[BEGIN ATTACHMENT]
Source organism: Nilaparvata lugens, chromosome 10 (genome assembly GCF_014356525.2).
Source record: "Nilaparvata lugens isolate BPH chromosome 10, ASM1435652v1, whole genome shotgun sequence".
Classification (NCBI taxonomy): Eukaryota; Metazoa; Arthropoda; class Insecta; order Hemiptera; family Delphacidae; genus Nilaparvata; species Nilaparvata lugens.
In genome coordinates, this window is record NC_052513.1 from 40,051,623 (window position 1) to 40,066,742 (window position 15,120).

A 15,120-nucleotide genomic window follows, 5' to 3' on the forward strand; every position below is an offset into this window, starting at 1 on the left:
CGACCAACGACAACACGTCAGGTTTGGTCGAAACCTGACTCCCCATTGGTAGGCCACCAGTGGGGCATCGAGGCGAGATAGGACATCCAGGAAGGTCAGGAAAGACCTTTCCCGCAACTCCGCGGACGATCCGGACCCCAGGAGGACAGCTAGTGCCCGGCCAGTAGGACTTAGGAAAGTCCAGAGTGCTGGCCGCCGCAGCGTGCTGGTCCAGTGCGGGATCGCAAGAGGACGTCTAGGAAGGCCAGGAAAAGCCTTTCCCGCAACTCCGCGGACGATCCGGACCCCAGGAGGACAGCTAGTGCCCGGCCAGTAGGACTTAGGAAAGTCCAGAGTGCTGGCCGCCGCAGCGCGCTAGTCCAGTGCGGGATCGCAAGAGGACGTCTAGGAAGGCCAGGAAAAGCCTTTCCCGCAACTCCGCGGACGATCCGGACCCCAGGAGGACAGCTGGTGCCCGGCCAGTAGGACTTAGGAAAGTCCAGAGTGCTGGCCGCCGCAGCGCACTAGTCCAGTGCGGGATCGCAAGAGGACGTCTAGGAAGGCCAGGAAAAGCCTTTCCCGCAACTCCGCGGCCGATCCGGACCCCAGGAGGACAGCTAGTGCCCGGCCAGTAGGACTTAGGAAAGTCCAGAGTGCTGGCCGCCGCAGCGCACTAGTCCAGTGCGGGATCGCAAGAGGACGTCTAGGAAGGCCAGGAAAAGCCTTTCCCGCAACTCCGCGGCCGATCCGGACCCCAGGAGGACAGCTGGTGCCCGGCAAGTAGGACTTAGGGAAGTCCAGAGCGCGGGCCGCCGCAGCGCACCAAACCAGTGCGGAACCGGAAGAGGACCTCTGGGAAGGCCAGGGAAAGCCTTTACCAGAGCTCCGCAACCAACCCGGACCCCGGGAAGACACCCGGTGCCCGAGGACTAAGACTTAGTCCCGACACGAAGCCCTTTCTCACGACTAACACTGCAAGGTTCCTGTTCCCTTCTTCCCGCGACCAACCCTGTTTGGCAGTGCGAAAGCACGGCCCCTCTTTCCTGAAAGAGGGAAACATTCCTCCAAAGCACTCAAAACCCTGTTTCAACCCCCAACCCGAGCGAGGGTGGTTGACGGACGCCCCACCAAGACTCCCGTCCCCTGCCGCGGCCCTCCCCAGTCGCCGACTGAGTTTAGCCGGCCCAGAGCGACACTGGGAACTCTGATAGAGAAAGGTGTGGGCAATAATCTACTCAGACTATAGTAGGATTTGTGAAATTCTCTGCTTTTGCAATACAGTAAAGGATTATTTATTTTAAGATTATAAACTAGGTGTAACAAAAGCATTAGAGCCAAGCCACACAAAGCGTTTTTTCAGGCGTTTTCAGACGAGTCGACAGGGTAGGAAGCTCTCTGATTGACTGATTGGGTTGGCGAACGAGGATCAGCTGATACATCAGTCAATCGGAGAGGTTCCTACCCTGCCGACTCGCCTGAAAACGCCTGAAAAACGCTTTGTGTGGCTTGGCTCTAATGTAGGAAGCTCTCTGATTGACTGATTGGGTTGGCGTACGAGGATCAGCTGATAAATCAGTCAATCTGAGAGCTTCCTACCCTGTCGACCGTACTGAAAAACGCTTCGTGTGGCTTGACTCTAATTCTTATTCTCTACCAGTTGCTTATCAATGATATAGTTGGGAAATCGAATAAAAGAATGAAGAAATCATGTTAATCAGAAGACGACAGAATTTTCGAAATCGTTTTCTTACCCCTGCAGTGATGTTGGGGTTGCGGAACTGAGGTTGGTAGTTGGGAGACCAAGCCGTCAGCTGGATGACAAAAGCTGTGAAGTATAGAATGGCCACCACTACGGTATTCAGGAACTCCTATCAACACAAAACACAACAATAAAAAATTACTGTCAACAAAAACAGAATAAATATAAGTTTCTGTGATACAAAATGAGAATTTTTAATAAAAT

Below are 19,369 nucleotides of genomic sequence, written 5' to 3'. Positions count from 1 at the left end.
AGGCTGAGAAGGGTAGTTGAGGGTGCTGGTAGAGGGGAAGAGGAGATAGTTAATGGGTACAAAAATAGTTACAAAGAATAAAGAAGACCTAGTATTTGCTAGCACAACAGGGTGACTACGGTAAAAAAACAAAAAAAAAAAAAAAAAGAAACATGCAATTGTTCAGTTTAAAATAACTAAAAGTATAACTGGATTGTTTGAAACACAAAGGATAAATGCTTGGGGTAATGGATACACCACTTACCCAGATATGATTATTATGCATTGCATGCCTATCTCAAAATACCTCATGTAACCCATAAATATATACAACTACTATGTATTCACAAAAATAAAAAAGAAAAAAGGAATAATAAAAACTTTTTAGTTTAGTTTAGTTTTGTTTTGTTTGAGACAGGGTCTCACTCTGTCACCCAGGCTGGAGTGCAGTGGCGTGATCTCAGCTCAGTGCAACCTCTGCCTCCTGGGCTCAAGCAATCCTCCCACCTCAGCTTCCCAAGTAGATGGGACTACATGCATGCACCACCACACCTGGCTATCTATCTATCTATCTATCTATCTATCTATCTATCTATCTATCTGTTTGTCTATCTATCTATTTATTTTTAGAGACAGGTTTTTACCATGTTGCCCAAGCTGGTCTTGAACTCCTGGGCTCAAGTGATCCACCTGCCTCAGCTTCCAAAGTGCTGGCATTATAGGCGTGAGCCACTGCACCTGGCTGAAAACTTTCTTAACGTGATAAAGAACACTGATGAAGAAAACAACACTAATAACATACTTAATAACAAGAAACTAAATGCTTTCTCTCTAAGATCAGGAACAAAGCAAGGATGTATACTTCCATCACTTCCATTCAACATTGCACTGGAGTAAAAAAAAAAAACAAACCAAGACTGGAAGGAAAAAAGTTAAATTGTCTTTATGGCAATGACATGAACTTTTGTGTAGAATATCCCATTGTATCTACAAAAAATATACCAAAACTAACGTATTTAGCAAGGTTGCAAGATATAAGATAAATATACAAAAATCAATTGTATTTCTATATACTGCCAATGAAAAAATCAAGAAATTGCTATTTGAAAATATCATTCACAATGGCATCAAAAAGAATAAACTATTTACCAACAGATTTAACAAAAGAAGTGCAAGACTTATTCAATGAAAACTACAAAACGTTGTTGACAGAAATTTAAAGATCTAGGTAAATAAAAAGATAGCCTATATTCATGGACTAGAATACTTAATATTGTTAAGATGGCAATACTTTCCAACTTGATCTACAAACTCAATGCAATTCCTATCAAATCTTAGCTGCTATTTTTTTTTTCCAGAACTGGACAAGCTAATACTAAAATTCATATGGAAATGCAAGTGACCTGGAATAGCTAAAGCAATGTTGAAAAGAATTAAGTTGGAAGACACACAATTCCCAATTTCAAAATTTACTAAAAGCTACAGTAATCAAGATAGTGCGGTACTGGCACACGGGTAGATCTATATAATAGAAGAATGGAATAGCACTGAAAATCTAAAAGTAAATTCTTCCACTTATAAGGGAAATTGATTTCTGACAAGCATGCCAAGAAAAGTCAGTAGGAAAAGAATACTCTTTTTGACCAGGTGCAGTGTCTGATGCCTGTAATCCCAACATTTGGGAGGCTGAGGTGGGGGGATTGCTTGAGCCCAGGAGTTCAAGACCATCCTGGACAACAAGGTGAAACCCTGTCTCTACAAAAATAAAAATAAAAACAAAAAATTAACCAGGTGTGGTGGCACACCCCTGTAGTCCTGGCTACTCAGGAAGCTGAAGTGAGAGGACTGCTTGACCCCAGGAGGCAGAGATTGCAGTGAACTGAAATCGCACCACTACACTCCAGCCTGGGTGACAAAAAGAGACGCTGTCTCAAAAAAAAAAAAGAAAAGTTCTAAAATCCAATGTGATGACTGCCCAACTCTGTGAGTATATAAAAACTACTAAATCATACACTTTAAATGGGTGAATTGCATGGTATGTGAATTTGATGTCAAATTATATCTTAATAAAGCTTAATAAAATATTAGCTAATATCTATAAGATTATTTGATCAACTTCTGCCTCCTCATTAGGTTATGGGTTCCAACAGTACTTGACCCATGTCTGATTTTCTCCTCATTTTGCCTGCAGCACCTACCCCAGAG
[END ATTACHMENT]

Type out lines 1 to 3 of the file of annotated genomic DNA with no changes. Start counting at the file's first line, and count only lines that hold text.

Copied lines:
Source organism: Nilaparvata lugens, chromosome 10 (genome assembly GCF_014356525.2).
Source record: "Nilaparvata lugens isolate BPH chromosome 10, ASM1435652v1, whole genome shotgun sequence".
Classification (NCBI taxonomy): Eukaryota; Metazoa; Arthropoda; class Insecta; order Hemiptera; family Delphacidae; genus Nilaparvata; species Nilaparvata lugens.